"If you're not paying for the product, you are the product."
This is the common adage thrown around today to describe the free services we have built our online identities around. Facebook, Twitter, Google, all of these services have a massive wealth of user data that can be analyzed, dissected and presented to advertisers. It is no secret; targeted advertising keeps the lights on for a majority of the companies we know and love.
Now, add another one to this list.
The world's most popular music streaming service, Spotify, announced that they are now selling demographic and playlist data to third-party buyers for the purpose of targeted advertising. They are calling it "programmatic buying" but it is just their fancy term for offering age, gender, geography and music preferences and habit data to advertisers for more efficient ad reach.
This means the 70 million Spotify users in 59 markets who use the app for free will start hearing and seeing ads based on what "behavioral segment" they belong to. Combined with other third-party data that's available for advertisers, such as interests and shopping behaviors, Spotify touts that based on these segments, ads will be more timely and relevant to the user.
Currently, they are bidding out :15- and :30-second audio spots for their mobile platform in real time. These spots will then grant access to the first-party user data they have collected so ad buyers will be able to choose what behavioral segment best suits their product.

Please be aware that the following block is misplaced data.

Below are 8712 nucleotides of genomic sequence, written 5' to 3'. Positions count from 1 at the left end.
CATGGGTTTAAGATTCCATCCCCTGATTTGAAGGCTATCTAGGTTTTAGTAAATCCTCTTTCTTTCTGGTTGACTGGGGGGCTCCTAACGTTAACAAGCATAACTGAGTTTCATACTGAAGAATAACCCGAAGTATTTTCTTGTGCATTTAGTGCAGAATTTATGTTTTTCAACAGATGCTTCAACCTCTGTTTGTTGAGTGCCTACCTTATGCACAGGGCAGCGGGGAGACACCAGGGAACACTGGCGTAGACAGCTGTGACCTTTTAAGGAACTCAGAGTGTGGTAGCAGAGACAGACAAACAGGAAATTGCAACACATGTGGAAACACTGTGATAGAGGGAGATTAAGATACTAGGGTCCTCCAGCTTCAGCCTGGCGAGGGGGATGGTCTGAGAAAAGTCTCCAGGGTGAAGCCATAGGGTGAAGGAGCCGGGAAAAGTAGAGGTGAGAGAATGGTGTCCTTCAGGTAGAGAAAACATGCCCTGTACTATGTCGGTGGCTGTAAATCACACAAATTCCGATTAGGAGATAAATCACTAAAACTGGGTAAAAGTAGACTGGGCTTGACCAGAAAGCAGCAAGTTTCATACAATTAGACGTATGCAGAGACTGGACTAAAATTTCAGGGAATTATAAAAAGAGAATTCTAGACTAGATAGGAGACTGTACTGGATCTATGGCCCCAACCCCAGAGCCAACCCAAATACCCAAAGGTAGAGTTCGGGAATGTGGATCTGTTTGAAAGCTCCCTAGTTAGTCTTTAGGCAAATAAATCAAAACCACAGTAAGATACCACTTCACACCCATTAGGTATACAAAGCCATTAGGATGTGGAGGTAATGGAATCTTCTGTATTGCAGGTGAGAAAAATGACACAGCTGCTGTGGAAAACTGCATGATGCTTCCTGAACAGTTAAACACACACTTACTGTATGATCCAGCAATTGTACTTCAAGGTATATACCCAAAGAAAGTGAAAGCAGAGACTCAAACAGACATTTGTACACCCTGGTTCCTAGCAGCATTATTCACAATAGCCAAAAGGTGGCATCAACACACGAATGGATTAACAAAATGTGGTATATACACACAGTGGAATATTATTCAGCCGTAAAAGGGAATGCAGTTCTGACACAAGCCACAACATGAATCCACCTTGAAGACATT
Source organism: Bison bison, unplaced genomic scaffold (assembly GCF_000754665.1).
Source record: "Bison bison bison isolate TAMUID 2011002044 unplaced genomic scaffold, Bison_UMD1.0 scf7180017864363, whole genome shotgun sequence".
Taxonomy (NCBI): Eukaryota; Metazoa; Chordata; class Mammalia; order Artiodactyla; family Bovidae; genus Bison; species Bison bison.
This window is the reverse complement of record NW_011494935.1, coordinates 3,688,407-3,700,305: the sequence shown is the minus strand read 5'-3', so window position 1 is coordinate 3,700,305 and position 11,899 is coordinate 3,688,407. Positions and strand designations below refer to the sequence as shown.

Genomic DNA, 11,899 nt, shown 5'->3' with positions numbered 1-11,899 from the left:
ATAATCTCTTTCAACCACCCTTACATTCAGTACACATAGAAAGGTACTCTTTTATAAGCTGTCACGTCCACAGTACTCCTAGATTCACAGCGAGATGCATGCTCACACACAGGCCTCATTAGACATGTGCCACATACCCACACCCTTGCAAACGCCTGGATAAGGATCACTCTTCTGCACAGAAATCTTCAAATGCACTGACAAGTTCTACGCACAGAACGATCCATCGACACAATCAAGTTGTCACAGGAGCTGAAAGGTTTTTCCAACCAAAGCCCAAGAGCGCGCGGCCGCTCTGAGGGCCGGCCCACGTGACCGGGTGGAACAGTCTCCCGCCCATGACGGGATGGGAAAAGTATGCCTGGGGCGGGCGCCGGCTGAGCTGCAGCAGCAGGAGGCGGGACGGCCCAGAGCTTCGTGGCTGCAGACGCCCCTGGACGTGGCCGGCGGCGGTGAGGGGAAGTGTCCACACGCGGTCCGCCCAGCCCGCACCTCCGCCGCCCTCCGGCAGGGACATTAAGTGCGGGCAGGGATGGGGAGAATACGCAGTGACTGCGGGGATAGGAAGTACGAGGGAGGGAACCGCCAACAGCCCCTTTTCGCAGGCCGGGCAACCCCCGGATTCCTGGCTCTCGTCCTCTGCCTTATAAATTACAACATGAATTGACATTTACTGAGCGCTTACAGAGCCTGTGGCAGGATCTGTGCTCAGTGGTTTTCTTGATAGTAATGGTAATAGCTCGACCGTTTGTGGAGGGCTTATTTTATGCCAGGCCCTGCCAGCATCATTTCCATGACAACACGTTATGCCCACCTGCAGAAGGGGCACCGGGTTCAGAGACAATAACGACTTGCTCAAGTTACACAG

For example, an ad spot for running gear can be placed for users who have running playlists at a specific time of day. Or sleeping aids and mattress ads can be placed for subscribers of "sleep" playlists just in time for bed. The possibilities are endless considering the range of genres and activity playlists available in Spotify.
Will this be a cause of concern for Spotify users? Well, targeted ad profiling is a standard practice across all the online services we regularly use and it is an integral part of our online activity. This new ad system shouldn't affect Spotify's free users' experience dramatically in any way since ads have always been displayed on their free platform.
If their programmatic buying is as effective as they think it is, then the ads should not be as random nor intrusive, since they are deemed interesting and relevant to the user.
At any rate, if these targeted ads are not your thing but Spotify is a service you would like to keep, you could always opt for an ad-free Spotify Premium account anytime.